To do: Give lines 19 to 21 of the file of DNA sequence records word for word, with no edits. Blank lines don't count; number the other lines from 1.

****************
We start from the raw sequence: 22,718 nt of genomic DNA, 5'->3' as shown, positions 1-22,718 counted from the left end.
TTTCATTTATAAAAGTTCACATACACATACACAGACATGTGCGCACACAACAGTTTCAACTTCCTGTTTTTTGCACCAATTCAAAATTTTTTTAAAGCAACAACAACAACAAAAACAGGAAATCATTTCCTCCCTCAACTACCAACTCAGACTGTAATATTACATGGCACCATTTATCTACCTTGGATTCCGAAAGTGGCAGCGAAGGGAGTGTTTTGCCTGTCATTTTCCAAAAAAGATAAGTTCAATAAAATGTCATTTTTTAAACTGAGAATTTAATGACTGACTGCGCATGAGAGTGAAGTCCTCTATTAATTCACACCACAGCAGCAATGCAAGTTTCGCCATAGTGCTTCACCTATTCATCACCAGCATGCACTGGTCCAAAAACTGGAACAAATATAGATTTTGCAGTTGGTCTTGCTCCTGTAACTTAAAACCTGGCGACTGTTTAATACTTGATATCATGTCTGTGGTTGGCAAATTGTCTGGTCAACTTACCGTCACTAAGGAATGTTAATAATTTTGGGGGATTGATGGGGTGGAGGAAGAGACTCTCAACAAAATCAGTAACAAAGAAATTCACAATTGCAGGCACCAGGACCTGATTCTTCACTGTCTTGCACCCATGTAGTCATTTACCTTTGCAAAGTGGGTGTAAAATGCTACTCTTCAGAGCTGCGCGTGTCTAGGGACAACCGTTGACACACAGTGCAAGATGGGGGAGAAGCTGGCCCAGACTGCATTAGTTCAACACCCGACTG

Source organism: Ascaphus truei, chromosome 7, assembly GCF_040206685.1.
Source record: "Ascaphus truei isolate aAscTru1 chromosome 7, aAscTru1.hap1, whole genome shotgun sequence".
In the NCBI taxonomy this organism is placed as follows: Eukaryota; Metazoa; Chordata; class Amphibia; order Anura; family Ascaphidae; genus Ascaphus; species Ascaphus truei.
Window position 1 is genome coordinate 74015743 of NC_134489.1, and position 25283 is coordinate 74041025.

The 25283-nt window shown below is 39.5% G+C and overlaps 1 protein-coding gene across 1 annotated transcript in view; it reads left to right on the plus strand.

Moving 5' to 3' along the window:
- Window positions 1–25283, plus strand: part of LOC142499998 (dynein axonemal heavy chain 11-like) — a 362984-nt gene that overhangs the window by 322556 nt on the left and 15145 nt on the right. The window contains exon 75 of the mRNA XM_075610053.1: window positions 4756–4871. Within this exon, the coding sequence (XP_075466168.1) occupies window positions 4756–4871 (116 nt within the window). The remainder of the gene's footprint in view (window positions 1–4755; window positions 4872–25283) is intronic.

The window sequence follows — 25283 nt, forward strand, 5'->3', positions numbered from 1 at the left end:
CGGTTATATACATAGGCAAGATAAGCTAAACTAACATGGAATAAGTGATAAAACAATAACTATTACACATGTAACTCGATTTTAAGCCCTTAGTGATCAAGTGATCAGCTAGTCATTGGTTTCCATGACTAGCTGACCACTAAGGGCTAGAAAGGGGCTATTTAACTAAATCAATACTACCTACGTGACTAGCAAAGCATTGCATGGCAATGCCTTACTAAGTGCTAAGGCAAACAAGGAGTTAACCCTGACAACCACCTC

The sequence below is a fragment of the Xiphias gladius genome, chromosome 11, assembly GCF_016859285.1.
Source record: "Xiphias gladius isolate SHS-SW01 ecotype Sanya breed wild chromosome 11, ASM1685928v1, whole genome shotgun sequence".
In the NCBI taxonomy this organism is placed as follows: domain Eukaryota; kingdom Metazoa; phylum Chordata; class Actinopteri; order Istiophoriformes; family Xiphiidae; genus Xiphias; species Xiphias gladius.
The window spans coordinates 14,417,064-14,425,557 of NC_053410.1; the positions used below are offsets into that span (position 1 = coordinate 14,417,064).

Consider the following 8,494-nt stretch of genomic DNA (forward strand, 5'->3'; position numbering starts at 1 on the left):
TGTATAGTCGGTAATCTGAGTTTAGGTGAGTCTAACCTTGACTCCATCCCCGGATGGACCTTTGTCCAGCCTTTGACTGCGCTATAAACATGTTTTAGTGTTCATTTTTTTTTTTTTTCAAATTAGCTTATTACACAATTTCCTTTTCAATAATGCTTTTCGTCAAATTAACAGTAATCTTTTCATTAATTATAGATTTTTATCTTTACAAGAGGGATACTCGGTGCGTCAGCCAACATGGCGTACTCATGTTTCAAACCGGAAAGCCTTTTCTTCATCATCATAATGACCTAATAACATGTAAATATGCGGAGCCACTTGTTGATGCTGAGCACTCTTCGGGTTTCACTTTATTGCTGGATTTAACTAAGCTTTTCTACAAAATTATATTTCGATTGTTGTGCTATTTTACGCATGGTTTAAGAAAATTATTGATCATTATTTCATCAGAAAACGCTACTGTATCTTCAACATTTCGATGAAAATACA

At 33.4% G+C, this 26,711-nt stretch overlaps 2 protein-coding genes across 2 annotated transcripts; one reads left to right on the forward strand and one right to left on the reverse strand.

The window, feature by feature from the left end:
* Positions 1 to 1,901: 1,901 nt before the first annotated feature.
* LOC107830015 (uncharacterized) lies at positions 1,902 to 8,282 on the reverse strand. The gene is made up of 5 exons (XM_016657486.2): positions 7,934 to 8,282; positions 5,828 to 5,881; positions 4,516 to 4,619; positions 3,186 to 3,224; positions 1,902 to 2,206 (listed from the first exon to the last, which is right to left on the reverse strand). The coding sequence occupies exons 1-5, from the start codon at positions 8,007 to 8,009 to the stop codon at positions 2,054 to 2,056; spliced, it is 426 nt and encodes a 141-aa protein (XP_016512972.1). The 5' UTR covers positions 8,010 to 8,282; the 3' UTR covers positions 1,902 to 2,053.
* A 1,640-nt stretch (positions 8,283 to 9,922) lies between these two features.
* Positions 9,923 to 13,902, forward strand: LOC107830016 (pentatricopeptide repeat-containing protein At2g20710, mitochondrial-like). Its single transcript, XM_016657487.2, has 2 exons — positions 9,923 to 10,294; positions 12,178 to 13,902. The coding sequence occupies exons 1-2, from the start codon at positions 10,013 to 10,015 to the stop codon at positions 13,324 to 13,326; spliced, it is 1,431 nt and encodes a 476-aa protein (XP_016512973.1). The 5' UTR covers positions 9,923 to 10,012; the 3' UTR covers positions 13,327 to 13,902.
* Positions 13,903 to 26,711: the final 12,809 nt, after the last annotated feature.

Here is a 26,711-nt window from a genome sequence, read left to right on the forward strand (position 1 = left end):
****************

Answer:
The window, feature by feature from the left end:
* Positions 1 to 1,901: 1,901 nt before the first annotated feature.
* LOC107830015 (uncharacterized) lies at positions 1,902 to 8,282 on the reverse strand. The gene is made up of 5 exons (XM_016657486.2): positions 7,934 to 8,282; positions 5,828 to 5,881; positions 4,516 to 4,619; positions 3,186 to 3,224; positions 1,902 to 2,206 (listed from the first exon to the last, which is right to left on the reverse strand). The coding sequence occupies exons 1-5, from the start codon at positions 8,007 to 8,009 to the stop codon at positions 2,054 to 2,056; spliced, it is 426 nt and encodes a 141-aa protein (XP_016512972.1). The 5' UTR covers positions 8,010 to 8,282; the 3' UTR covers positions 1,902 to 2,053.